Ottoman fountains are a prominent feature of the Ottoman heritage in Istanbul. The monumental imperial mosques, historically and architecturally significant, dominate areas in which they were constructed. But, the fountains are equally historically and artistically important.
In Islam water is the origin of life, created by God. It purifies the human being, both on the outside and spiritually on the inside.
During the Ottoman era construction of fountains had an important role as an act of piety. People of elevated social standing commissioned fountains as an expression of their economic, social and political position. Consequently, fountains became an integral part of the architectural tradition. They fulfilled the practical role of delivering water to the population, but they were also a decorative feature that aesthetically embellished public squares, street corners and indoor spaces of private houses of rich and powerful people. They reflected the architectural taste and style of their time.
Ottoman fountains are all over Istanbul. Some are richly decorated and grandiose, while the others are small and ordinary. Some of them are still used many centuries after they were constructed, while the other ones are defunct and in need of repair.
This post is about the Ottoman fountains that I photographed during my stay in Istanbul in July 2019. I was taking the photos randomly while visiting different areas of the city.
OTTOMAN FOUNTAINS IN SULTANAHMET
The most beautiful of all Ottoman fountains in Istanbul is the Sultan Ahmed III Fountain. Sultan Ahmed III commissioned its construction in the Ottoman Rococo style in 1728.
Without any doubt, this is a fountain that most visitors to Istanbul see, especially if they visit the Topkapi Palace.
The fountain is in a spectacular location next to Hagia Sophia and almost in front of the Imperial Gate of the palace.
The German Fountain is very close to the Blue Mosque. It is a beautiful gazebo-style fountain, constructed to commemorate the second anniversary of the German Emperor Wilhem II’s visit to Istanbul in 1898. It was built in Germany, transported in pieces and assembled in its current place in 1900. This is also a fountain that most visitors to Istanbul see, because of its location in an area with the most famous historical sights.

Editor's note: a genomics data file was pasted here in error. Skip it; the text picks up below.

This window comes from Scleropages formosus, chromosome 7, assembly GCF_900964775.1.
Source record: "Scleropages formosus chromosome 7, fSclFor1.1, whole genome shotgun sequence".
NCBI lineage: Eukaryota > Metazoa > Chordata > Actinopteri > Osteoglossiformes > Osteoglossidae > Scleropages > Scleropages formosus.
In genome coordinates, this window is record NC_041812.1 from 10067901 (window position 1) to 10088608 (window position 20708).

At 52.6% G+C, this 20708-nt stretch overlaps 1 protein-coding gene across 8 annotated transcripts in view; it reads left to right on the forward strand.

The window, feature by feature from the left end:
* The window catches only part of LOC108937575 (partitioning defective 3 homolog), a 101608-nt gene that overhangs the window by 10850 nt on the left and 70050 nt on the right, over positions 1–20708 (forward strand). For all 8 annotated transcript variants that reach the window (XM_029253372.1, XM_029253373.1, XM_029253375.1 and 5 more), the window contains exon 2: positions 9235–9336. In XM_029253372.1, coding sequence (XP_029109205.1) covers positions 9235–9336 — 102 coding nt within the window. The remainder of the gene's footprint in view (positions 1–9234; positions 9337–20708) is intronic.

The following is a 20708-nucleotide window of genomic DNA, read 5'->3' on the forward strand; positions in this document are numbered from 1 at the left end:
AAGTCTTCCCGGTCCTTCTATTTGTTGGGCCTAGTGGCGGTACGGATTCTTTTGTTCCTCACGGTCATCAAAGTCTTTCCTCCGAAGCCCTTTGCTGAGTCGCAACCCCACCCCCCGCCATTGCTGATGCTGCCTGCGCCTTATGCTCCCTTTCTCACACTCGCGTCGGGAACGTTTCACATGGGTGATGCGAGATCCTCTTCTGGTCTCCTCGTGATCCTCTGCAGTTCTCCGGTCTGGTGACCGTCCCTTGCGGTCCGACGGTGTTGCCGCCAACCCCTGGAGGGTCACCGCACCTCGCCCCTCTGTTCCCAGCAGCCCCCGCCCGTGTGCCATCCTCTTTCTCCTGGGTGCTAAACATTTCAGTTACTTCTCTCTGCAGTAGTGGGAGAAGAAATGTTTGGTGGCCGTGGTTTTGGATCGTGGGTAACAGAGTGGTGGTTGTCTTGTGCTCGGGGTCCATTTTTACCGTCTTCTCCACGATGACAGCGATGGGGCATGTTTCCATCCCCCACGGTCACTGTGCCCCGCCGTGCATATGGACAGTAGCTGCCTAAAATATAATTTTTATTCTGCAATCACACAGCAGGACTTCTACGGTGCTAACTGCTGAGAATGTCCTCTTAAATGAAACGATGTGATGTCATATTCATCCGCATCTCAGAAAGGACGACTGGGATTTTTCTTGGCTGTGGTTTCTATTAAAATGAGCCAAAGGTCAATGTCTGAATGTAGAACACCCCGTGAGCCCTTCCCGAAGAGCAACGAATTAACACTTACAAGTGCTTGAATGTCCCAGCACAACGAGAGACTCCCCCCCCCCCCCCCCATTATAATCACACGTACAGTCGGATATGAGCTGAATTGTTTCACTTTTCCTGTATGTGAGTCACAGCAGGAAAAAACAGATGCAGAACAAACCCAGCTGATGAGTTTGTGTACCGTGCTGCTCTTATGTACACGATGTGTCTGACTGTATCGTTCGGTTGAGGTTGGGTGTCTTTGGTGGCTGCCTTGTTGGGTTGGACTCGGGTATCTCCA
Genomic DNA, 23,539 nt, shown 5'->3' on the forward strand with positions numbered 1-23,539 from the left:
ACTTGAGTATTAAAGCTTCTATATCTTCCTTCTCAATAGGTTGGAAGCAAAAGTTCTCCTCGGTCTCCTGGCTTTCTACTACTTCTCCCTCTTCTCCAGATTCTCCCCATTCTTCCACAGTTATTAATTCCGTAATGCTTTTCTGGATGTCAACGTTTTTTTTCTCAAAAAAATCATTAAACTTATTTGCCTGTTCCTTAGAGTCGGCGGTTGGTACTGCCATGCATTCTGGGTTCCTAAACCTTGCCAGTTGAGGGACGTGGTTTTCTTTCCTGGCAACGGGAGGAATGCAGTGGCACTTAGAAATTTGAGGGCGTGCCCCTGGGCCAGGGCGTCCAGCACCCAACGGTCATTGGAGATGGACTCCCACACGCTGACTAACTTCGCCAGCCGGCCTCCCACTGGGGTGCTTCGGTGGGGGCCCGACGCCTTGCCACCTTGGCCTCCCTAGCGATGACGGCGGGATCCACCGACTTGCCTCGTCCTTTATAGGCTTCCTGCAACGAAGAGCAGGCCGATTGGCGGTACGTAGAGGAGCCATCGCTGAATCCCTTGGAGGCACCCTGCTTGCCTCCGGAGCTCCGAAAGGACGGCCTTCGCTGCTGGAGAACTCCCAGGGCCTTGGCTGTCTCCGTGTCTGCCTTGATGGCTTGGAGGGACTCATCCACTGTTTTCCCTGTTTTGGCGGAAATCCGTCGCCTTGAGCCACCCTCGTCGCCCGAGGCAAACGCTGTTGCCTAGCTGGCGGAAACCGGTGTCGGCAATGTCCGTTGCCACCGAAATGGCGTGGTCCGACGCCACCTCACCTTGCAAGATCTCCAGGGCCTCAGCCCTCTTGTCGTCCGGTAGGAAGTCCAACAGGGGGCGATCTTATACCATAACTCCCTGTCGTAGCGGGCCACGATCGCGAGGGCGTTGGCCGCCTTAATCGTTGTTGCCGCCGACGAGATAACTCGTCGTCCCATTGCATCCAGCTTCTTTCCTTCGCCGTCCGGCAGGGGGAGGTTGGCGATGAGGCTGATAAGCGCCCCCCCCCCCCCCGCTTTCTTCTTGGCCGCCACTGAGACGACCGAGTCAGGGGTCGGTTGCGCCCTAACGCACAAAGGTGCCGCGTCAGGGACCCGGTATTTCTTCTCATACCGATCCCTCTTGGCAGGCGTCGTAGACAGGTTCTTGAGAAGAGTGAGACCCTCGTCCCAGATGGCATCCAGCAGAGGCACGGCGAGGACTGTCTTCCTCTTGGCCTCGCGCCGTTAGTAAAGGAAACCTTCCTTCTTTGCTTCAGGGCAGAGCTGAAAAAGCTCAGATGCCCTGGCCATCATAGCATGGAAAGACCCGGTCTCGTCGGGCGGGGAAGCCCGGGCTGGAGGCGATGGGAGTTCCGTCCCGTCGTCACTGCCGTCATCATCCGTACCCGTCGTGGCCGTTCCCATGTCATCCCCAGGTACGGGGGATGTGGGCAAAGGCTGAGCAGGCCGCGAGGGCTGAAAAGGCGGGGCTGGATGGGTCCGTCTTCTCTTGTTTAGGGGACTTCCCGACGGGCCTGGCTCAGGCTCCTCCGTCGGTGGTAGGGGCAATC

Not far from there, in the graveyard of the Sultan Mahmud II’s mausoleum, you can find this beautiful small fountain.
OTTOMAN FOUNTAINS IN EMINÖNÜ
In Turkish, saka – a word derived from Arabic – means water carrier. In Ottoman times sakas provided a vital service, by carrying large skins of drinking water to houses. There were public sakas, palace sakas who served the Topkapi Palace and Janissary sakas who served the Janissary corps.
Sakas could only take water from particular fountains. Also, a limited number of sakas could take water from any one fountain. Only when a saka retired or died, another person could take his place. Sakas collected water from saka fountains.
I assume that the Saka Fountain, in the heart of the Bazaar Quarter, was one of those fountains.
The Hatice Sultan Fountain is directly opposite the Egyptian Spice Bazaar and at the beginning of the Bazaar Quarter. It is in a very busy area, in a street with numerous colourful shops selling spices, nuts and other similar products.
There were many people called Hatice Sultan in the Ottoman history. I tried to find out more about this particular fountain, but unsuccessfully. In any case it is a very beautiful fountain, although slightly neglected.
The Süleymaniye Square Fountain is in a square in front of the Süleymaniye Mosque.
Immediately next to the courtyard gate of the Şehzade Mosque you will find the Ayşe Sultan Fountain. Ayşe Sultan commissioned its construction in 1603 to commemorate her husband Damat Ibrahim Pasha who died in 1601. Ayşe Sultan was Sultan Murad III’s daughter and Sultan Mehmed III’s sister. In other words, this fountain is not the original feature of the mosque as they added it much later.
OTTOMAN FOUNTAINS IN FATIH
The Fatih district of Istanbul is a historical area that stretches from the Topkapi Palace and Hagia Sophia on one side, to the Theodosian wall on the other side. In other words, the Fatih district covers the area of old Constantinople. It is the area with most important historical sights. But, it also refers to the area around the Fatih Mosque.